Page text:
I was intrigued by the dates cited in the subtitle. Knowing that Paris had been occupied by the Germans for the few years of that decade I had assumed that there had been very little intellectual, cultural or political activity or progress. Nothing could be further from the truth. Certainly, the intellectual class was depleted, with members either having fled to Britain or America, or signed up to fight the Germans. Jean Paul Sartre, for example, had been drafted into the French army in 1939 and had served as a meteorologist before being taken prisoner. He escaped and returned to Paris where he resumed his former role teaching at the Lycée Pasteur. Back in Paris, and reunited with his life partner Simone de Beauvoir, he found a large circle of his former associates still living and writing, with the help of some judiciously turned blind eyes from various benign individuals within the Nazi administration. Their activity flourished around the cafes of the Left bank of the River Seine. Food and money were in short supply, but somehow, they always managed to find the means to visit a café, where in addition to holding lengthy tobacco- and alcohol-fuelled debates, most of their writing was undertaken. That is not to say that their synthesis and expression of ideas was always safe. Many of their circle were arrested, or simply vanished, but it still proved a period of immense fruitfulness.

    That literary, philosophical and political fertility exploded after the Liberation, augmented by returning French writers and thinkers such as Albert Camus, and the influx of foreign artists and writers, and in particular a host of Americans such as Irwin Shaw, Saul Bellow, Richard Wright and James Baldwin. Alongside them were Arthur Koestler and Samuel Beckett who had been based in Paris throughout.

    Such a concentration of intellectual and artistic talent could not fail to yield durables riches. Not only did this group spawn existentialism as a philosophical concept, but it would facilitate the development of a brand of socialism wholly opposed to communism, and, in Simone de Beauvoir’s The Second Sex, yield one of the first and most enduring feminist manifestos.

    The proximity of oppression and relentless distillation of ideas proved a heady aphrodisiac, and one of the most telling aspects of the book was the interlaced relationships between the leading protagonists. Simone de Beauvoir and Jean Paul Sartre enjoyed a long term off and on relationship, though that in no way inhibited them from taking on other lovers in between times. Similarly, Arthur Koestler seemed intent on sleeping with as many of his female associates as possible, while still wishing to retain almost proprietorial rights over Mamaine Paget, his long-time partner and eventually (if only briefly) his wife. Meanwhile Saul Bellow was openly dismissive, almost disgusted, by the constant round of infidelity among his French writing colleagues, although that did not prevent him from embarking on his own affairs while his wife and son were kept out of the way. As Agnes Poirier points out, life on the Left bank came to resemble Arthur Schnitzler’s play La Ronde.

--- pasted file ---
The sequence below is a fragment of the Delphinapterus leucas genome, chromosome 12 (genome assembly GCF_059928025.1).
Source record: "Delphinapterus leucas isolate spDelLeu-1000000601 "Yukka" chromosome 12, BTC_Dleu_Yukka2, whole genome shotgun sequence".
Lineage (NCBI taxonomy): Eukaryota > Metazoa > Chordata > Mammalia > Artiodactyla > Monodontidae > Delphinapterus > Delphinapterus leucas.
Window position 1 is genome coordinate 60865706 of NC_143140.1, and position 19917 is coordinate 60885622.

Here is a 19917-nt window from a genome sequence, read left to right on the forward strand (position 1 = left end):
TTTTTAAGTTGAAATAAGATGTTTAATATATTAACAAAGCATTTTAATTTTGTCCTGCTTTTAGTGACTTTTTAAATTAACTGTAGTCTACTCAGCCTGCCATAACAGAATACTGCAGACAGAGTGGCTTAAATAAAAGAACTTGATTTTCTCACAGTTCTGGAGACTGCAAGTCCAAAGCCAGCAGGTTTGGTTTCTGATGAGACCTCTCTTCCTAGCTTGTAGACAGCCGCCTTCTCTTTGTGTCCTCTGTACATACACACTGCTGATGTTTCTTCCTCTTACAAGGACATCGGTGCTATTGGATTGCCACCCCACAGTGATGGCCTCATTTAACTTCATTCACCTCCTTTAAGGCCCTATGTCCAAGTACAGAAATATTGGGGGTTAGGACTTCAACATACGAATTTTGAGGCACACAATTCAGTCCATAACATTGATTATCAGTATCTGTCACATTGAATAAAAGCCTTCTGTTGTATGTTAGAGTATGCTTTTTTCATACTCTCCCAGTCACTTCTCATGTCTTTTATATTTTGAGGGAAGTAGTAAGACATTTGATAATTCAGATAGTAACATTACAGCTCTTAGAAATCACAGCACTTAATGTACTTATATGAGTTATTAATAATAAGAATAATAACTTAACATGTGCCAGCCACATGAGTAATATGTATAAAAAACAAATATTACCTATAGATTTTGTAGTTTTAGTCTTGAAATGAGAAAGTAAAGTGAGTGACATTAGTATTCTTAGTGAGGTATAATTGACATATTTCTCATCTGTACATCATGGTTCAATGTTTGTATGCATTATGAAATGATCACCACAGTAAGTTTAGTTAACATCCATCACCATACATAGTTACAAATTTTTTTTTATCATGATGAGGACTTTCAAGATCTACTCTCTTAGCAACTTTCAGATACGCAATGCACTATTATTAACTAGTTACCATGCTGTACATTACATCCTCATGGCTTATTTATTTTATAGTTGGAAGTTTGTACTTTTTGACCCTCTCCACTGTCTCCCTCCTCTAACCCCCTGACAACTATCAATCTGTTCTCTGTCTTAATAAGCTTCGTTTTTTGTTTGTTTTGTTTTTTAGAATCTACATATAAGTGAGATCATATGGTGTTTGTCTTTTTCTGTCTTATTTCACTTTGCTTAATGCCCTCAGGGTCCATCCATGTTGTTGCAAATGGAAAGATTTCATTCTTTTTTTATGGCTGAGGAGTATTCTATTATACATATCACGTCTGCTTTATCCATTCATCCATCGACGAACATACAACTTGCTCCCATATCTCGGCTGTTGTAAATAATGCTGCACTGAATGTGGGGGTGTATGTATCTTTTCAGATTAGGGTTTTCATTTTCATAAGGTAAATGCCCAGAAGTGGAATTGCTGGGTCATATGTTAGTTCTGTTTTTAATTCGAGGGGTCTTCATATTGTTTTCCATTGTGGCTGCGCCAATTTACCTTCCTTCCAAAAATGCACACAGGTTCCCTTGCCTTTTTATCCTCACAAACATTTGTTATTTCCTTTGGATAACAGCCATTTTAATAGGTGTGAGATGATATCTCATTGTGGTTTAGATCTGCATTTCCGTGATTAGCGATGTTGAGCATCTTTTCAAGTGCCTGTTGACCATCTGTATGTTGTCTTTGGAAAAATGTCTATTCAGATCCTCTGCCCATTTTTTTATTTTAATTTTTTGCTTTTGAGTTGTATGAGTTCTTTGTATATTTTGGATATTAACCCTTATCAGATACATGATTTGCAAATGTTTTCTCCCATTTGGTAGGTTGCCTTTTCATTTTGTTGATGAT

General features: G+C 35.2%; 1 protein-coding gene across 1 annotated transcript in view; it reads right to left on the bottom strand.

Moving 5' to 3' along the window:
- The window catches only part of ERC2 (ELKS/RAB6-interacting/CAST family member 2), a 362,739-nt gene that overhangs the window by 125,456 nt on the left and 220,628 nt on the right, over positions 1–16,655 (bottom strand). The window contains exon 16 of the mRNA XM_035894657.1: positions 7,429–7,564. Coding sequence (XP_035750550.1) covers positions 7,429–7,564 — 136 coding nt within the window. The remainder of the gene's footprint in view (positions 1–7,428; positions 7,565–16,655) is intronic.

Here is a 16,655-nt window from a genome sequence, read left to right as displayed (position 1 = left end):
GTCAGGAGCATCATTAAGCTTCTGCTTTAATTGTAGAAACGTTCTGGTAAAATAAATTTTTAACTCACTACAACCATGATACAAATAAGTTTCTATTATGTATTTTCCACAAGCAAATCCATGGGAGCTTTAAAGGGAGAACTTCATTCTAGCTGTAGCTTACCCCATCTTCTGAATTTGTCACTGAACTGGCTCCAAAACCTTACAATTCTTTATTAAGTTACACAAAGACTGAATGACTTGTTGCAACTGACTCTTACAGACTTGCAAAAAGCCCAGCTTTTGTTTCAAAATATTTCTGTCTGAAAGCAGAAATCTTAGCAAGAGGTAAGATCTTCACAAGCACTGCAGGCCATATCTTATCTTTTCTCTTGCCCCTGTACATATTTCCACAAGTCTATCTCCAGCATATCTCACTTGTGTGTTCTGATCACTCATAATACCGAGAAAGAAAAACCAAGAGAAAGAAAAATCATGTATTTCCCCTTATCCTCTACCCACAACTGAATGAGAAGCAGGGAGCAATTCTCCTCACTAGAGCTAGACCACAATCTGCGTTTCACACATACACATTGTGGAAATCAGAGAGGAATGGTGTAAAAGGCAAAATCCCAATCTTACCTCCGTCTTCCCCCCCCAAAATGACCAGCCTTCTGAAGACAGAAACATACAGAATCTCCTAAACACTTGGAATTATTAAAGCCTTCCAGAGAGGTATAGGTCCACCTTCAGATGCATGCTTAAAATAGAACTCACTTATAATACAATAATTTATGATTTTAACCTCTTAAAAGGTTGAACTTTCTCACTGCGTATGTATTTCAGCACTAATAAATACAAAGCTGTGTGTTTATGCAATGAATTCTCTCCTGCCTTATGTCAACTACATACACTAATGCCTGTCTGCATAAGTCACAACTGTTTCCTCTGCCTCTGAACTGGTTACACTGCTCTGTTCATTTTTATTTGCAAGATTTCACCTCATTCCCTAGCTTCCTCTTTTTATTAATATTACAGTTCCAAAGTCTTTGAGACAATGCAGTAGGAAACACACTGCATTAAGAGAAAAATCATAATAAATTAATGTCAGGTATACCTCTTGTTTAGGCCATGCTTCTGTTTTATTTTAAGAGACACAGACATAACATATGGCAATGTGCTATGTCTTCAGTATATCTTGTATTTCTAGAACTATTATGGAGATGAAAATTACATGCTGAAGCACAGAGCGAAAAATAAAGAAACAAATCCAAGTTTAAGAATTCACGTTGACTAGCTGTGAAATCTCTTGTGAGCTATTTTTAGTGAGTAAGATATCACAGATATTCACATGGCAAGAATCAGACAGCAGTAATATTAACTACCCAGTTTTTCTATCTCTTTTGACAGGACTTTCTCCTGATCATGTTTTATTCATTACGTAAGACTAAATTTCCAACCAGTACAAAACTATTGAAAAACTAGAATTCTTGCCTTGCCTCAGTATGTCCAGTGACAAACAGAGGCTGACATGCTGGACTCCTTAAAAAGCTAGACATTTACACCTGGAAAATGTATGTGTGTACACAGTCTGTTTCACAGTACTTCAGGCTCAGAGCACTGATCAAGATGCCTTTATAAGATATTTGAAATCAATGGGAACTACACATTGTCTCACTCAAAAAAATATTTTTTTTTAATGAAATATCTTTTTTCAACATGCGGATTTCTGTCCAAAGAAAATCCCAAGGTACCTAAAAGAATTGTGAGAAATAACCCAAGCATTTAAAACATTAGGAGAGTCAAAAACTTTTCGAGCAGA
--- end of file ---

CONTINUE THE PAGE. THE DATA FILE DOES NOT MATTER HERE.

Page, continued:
All this might lead one to expect a sombre and dense tome, but Ms Poirier deploys an elegant and engaging lightness of touch, and scatters the book with lovely pen portraits of these cultural giants.

    I think this is the most enjoyable non-fiction book I have read for a very long time.

  • Alan

    There is such a gust of positive energy in this terrific overview of the artists and writers who either lived in or visited Paris during the years 1939 to 1949. Agnès Poirier makes it all come alive with a thoroughly researched history of these figures of whom many created or received the inspiration for their greatest works during this decade that was spent half in the depths of World War II and half in its post-war recovery.

    The caricature sketches on the cover give an i

    There is such a gust of positive energy in this terrific overview of the artists and writers who either lived in or visited Paris during the years 1939 to 1949. Agnès Poirier makes it all come alive with a thoroughly researched history of these figures of whom many created or received the inspiration for their greatest works during this decade that was spent half in the depths of World War II and half in its post-war recovery.

    The caricature sketches on the cover give an idea of the variety of persons included: everyone (starting 1pm and going clockwise) from

    ,

    ,

    ,

    (who only appears for 2 pages, but still dramatic ones),

    ,

    ,

    ,

    ,

    and

    . Not pictured, but also making prominent appearances are

    ,

    ,

    ,

    ,

    ,

    ,

    and many more.

    One of the best inspirations from this book is the impetus to read many of the fiction, non-fiction, and/or theatrical classics which are written about, which include everything from Algren's

    , de Beauvoir's

    , Beckett's

    (not published until 1953, but written in 1949), Bellow's

    , Camus'

    (surprisingly passed by the German censors for publication in 1942), Koestler's

    , and many others.

    Highly recommended for fans of Paris and the literature and art inspired by it!

    The Best of Juliette Greco (which includes "La rue des blancs-manteaux" (The Street of White Coats) with lyrics by Sartre & "Si tu t'imagines" (If You Imagine) with lyrics by

    , both as referenced in "Left Bank")

    The popularity of the "Jazz Hot" and "Bebop" jazz music styles is often referenced in the book and several of the prominent concerts mentioned are available on recordings and (perhaps temporarily) on YouTube including: